Starting an IT improvement program can be difficult. The Capability Maturity Model – Integration (CMMI) supports organizations in planning and implementing process driven improvements. The staged representation, that uses maturity levels for improvement, usually requires a large investment, and longer time before improvement become visible. The CMMI Roadmaps are an alternative approach, which delivers quicker and long lasting process improvement results.
Continuous Improvement with CMMI Roadmaps
CMMI uses two representations: staged and continuous. The staged representation is the most used representation, although the continuous representation is commonly perceived to be a more flexible option. Often, potential CMMI users do not select the continuous representation because they find it difficult to pick “the right set and order” of process areas for their situation. CMMI roadmaps, which are a goal-driven approach to selecting and deploying relevant process areas from the CMMI model, can provide guidance and focus for effective CMMI based improvement.
Each roadmap contains a limited set of four to eight process areas, which limits the scope and duration of the first improvement cycle(s) and helps organizations to focus their improvement activities on the critical few process areas that are most likely to provide direct business benefits to their situation. For each process area, the capability level is used as an indicator of the organizational performance for the processes. Since each organization is unique, the improvement goals and problems to solve first are different for each organization.
After finishing its implementation of a roadmap, the organization will generally have enough experience with process improvement in general and with CMMI in particular to define the next steps themselves. However, hints are given to suggest likely follow-on process areas.
Where do CMMI Roadmaps originate from?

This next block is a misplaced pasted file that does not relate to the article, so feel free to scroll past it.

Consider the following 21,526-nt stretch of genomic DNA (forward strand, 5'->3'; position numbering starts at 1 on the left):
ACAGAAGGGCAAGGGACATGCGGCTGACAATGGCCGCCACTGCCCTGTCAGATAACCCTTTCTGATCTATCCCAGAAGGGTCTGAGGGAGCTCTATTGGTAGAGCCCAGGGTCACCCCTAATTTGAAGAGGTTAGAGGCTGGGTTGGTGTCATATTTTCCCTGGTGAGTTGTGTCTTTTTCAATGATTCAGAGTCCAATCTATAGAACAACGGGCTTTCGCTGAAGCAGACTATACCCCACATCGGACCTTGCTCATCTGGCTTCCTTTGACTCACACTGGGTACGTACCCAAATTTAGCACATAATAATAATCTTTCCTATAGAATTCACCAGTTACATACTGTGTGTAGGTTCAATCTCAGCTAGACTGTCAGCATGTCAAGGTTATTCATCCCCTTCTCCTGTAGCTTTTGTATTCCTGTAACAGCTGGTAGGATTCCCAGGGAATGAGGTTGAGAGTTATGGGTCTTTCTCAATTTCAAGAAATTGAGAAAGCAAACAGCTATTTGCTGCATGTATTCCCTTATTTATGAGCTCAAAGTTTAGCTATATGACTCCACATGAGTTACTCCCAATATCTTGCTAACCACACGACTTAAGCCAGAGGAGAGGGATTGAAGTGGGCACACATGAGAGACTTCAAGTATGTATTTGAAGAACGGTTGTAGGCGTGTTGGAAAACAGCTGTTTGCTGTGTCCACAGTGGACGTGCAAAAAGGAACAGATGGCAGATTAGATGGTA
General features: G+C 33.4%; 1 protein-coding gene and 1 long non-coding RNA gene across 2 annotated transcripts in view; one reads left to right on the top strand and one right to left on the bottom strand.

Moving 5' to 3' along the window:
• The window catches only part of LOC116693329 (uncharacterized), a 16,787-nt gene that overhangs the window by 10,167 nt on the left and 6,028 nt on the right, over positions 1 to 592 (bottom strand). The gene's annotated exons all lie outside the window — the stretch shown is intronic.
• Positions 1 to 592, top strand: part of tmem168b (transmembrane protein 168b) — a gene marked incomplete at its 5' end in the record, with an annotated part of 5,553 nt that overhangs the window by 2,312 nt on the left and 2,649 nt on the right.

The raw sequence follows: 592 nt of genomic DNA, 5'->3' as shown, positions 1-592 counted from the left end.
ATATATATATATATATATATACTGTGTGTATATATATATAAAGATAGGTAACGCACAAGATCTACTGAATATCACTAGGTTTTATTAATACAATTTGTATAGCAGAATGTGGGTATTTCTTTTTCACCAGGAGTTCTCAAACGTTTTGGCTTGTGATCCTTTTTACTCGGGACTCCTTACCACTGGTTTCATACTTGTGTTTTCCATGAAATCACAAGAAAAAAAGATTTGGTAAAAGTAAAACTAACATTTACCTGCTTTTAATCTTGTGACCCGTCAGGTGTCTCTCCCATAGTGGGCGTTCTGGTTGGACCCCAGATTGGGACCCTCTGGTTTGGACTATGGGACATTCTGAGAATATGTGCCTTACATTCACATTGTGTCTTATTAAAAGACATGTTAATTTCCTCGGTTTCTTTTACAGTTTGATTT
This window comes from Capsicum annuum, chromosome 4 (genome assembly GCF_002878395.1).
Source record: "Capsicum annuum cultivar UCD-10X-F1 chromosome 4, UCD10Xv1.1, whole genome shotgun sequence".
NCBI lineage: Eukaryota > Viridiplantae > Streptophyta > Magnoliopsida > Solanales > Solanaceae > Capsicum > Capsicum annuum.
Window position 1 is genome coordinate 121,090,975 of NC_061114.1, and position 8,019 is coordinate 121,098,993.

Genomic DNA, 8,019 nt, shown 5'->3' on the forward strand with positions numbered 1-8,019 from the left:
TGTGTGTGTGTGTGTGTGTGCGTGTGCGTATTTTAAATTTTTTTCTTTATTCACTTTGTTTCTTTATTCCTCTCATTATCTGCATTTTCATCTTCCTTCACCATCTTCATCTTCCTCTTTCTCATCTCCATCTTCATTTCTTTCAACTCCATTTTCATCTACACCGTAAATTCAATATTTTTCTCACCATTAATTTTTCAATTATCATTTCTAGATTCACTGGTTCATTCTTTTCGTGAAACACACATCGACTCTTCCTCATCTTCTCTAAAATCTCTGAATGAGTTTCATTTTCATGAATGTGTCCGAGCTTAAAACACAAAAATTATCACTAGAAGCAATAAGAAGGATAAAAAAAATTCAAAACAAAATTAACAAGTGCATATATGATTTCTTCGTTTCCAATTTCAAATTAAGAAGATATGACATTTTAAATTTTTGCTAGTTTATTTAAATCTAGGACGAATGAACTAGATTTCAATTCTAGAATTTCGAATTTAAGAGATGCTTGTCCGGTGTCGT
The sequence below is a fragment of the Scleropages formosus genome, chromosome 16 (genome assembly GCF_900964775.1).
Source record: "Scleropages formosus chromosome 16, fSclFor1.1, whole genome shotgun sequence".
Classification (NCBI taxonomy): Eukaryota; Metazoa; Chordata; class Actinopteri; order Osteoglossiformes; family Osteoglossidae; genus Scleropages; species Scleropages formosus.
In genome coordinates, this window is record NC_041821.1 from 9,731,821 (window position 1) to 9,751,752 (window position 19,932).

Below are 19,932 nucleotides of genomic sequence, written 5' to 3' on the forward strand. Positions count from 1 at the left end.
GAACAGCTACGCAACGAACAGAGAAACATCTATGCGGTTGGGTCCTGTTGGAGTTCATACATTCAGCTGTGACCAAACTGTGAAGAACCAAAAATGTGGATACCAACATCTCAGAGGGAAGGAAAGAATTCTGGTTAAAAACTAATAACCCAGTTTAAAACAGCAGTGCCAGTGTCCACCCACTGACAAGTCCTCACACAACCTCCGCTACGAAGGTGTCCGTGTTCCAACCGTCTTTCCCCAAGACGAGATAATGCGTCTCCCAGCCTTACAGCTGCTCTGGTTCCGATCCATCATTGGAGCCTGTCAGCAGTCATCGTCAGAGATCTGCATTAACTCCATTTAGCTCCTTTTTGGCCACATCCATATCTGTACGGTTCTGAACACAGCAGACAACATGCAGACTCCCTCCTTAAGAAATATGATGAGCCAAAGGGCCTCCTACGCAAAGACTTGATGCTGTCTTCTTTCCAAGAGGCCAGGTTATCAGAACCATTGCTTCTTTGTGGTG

In the 20th century, I have been involved in several process improvement programs based upon the CMM (the predecessor of the CMMI). These programs implemented improvements across all process areas up to a specific CMM level (usually CMM level 2 or 3). Given the size and complexity of these improvement programs they are done by a team of process experts and change agents in medium to large organizations. During the time I was working with CMM, there were several requests for smaller but significant improvement projects, that would focus upon specifics processes and/or parts of the software development process. I experimented with improvement projects that used only some of the Key Process Areas (as there were called in the CMM), to discover that this was a viable and beneficial way to do improvements.
In 2000-2001 I lead a CMMI assessment program that covered several departments within a larger organization. Given the different needs of these departments we decided to do business focused assessments, each one comprising only some process areas. These assessment were also pilots of the CMMI that was recently released, and of the new SCAMPI method for CMMI assessments. The assessments showed to be very effective, resulting in actions that could be taken up by the departments, with strong management commitment.
While discussing my assessment approach I found out that there were several other process improvement experts in the Netherlands who had done similar things with the CMM(I). So we decide to exchange our experiences, learn from each other, and share our thoughts on deploying the CMMI in a Business Focused way. We (Jan Jaap Cannegieter, André Heijstek, Rini van Solingen and myself) discussed our ideas within the Dutch Software Process Improvement (SPIder) network, which convened a workshop in November 2006 to get feedback from the process improvement community in the Netherlands. The results of all of this resulted in the CMMI Roadmaps Technical Note, which has been published by the Software Engineering Institute.
The deployment approach from the CMMI Roadmaps is also used in the People CMM roadmap for implementing agile. This roadmap helps organizations to establish and improve their workforce, and assure that the right conditions are established for Agile teams to excel their performance.
The CMMI V1.3 that was released in october 2010 includes support to combine process areas from the Acquisition, Development and Services models. Several roadmaps are described for the CMMI V1.3:
- CMMI Project Roadmap
- CMMI Product and Product Integration Roadmaps
- CMMI Process and Measurements Roadmaps
- CMMI Process Areas Support
Currently there are several P-CMM roadmaps under development by the SPIder P-CMM workgroup. These roadmaps focus upon current Management and HRM themes for managing workforces, like “building a mature workforce”, and “culture and behavior change”.
CMMI roadmaps support deployment of the CMMI continuous representation, with 5 different roadmaps, each with a specific set of improvement goals. These roadmaps combine the strengths of both the staged and the continuous representations, delivering quick and long lasting process improvement results.